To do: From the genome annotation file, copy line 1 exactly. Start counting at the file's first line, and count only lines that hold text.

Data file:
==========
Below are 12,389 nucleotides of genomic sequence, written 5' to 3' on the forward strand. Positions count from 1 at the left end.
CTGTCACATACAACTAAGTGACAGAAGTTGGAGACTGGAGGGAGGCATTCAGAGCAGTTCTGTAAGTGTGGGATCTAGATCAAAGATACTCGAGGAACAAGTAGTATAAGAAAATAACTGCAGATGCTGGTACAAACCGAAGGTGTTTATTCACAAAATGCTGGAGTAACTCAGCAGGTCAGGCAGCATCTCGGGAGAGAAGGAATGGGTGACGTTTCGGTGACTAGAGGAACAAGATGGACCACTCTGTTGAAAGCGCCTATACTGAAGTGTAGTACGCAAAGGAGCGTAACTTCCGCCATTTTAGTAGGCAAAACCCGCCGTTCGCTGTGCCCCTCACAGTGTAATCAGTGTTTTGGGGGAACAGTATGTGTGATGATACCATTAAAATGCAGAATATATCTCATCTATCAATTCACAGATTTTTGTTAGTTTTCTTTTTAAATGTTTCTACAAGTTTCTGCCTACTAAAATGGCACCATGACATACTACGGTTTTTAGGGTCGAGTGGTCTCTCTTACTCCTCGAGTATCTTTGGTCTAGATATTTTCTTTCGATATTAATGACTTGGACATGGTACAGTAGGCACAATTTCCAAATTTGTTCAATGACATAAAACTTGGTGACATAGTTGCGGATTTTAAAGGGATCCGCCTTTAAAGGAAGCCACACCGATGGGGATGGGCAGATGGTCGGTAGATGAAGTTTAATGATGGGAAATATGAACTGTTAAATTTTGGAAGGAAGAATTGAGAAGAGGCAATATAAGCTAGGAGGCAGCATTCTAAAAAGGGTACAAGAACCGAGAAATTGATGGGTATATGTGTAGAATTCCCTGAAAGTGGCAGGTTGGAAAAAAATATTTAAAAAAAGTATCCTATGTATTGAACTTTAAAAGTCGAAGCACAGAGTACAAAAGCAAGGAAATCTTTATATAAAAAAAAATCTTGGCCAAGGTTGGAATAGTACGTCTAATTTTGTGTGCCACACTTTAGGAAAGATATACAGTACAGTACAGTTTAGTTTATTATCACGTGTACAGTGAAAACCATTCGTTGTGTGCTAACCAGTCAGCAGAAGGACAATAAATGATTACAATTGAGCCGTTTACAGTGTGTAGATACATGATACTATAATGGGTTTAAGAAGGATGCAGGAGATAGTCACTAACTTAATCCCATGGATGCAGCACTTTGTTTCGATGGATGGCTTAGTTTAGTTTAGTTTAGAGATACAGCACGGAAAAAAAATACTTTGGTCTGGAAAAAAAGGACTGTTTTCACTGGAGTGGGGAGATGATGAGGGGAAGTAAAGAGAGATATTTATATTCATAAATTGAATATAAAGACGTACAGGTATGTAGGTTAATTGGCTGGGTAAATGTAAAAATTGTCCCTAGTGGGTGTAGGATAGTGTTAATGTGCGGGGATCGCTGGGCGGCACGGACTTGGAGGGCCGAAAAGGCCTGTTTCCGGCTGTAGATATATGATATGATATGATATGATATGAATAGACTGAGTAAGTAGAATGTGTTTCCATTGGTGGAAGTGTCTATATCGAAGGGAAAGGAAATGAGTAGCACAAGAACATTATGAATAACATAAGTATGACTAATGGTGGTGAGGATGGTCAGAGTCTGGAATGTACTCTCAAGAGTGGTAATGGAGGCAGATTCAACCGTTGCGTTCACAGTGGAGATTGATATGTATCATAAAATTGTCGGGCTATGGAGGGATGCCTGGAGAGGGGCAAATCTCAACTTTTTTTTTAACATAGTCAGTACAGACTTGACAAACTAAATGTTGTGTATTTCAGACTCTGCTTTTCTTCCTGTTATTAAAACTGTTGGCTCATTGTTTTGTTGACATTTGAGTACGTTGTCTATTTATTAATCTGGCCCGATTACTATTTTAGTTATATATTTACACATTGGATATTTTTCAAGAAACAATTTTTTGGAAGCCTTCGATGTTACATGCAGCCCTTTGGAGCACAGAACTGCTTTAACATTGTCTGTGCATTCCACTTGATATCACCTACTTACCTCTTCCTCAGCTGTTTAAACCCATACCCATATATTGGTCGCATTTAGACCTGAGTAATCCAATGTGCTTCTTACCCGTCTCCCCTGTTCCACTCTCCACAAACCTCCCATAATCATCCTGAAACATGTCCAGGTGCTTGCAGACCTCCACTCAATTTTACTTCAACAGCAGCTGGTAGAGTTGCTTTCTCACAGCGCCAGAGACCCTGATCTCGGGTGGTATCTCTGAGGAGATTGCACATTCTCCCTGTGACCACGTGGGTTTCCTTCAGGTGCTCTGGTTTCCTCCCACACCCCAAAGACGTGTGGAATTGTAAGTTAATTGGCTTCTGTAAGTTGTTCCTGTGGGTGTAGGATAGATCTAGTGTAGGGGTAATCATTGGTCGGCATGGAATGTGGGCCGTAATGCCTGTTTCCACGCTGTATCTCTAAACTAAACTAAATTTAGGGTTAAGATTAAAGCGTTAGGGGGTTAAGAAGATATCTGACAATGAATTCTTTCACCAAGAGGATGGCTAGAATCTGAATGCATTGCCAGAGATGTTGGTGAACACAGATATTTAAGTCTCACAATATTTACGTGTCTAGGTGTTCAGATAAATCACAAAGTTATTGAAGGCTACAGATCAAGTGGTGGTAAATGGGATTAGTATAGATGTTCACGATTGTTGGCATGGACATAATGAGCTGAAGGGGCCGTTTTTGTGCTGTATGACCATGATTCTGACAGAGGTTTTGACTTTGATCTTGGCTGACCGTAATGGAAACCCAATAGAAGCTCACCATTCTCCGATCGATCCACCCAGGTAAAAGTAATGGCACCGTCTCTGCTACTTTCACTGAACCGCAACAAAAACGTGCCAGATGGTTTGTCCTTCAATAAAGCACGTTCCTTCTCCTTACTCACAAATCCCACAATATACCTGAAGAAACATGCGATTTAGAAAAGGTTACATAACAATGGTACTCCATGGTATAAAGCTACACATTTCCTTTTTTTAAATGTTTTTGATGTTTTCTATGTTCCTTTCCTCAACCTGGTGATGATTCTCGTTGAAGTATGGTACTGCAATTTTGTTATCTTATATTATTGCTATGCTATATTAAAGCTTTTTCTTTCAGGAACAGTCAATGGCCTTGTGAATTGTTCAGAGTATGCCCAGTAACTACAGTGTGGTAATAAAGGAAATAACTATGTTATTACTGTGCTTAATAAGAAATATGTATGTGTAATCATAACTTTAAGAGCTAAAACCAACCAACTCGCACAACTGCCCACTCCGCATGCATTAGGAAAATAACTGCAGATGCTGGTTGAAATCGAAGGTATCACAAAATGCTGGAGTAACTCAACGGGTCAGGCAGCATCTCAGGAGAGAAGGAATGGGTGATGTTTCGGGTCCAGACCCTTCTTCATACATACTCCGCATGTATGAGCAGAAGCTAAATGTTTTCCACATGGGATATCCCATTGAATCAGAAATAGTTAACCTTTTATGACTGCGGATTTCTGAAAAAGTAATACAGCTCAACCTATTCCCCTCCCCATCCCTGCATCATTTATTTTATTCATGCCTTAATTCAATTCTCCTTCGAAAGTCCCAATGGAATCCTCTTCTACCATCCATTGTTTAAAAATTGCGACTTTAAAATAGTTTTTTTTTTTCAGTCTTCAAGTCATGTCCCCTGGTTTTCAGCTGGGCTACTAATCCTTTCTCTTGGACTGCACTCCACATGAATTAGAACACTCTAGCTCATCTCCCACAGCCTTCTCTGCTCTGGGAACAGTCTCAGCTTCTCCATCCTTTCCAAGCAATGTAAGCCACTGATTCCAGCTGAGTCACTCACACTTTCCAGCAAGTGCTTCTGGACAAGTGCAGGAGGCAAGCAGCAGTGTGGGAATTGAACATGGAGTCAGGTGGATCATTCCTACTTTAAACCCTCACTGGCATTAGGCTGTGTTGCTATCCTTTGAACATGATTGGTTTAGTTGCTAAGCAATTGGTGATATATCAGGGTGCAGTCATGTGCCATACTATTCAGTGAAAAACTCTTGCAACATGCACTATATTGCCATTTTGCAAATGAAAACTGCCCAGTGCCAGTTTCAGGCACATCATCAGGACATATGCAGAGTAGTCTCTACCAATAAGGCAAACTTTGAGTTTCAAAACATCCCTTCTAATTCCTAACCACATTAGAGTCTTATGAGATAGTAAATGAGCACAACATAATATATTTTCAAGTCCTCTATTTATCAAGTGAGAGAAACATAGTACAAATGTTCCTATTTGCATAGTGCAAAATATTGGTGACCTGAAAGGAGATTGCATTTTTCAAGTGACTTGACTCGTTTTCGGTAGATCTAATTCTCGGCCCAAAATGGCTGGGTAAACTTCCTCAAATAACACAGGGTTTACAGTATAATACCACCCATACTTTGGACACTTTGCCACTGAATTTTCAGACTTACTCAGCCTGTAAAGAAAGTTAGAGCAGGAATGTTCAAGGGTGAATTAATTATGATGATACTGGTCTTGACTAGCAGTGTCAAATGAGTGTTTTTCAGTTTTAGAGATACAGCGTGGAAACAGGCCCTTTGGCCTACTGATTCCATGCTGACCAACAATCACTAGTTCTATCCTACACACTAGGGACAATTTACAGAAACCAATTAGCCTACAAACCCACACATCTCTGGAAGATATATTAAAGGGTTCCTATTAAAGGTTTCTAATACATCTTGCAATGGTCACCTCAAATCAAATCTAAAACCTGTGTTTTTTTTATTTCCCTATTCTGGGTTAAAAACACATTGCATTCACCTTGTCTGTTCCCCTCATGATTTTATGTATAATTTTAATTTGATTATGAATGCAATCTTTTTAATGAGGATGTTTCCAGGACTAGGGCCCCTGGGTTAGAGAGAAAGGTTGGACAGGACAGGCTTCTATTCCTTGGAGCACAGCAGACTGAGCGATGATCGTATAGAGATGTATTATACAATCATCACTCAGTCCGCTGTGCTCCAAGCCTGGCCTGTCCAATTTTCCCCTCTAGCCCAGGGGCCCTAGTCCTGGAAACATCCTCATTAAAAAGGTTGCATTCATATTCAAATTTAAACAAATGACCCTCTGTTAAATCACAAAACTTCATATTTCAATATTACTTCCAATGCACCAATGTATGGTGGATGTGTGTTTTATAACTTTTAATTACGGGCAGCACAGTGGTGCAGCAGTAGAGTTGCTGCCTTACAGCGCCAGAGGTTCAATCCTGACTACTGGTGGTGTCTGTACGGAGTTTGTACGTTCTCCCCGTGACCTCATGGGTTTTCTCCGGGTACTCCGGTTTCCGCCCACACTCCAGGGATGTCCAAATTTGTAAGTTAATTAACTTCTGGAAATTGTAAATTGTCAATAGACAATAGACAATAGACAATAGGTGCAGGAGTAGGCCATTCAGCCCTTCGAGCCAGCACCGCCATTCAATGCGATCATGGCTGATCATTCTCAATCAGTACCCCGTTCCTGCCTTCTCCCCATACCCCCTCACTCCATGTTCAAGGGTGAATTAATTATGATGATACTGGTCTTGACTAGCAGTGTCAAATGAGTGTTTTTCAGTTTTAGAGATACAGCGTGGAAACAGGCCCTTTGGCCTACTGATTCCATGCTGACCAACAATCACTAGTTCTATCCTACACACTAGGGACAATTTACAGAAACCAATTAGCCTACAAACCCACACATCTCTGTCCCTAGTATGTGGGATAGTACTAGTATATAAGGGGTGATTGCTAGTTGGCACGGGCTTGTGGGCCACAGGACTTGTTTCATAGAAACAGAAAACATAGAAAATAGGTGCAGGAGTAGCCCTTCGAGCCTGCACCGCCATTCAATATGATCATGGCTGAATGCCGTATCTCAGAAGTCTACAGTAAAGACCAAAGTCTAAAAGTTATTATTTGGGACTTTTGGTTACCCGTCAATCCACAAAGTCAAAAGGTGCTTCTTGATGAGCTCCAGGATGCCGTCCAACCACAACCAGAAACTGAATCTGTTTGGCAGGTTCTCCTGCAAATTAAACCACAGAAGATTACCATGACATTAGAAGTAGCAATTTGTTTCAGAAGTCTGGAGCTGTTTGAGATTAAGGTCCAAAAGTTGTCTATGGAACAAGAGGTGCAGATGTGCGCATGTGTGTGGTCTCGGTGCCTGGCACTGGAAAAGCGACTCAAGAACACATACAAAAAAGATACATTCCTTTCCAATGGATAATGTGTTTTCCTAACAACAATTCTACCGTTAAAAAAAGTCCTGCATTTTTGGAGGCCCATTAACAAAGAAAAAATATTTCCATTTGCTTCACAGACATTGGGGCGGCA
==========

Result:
Below are 12,389 nucleotides of genomic sequence, written 5' to 3' on the forward strand. Positions count from 1 at the left end.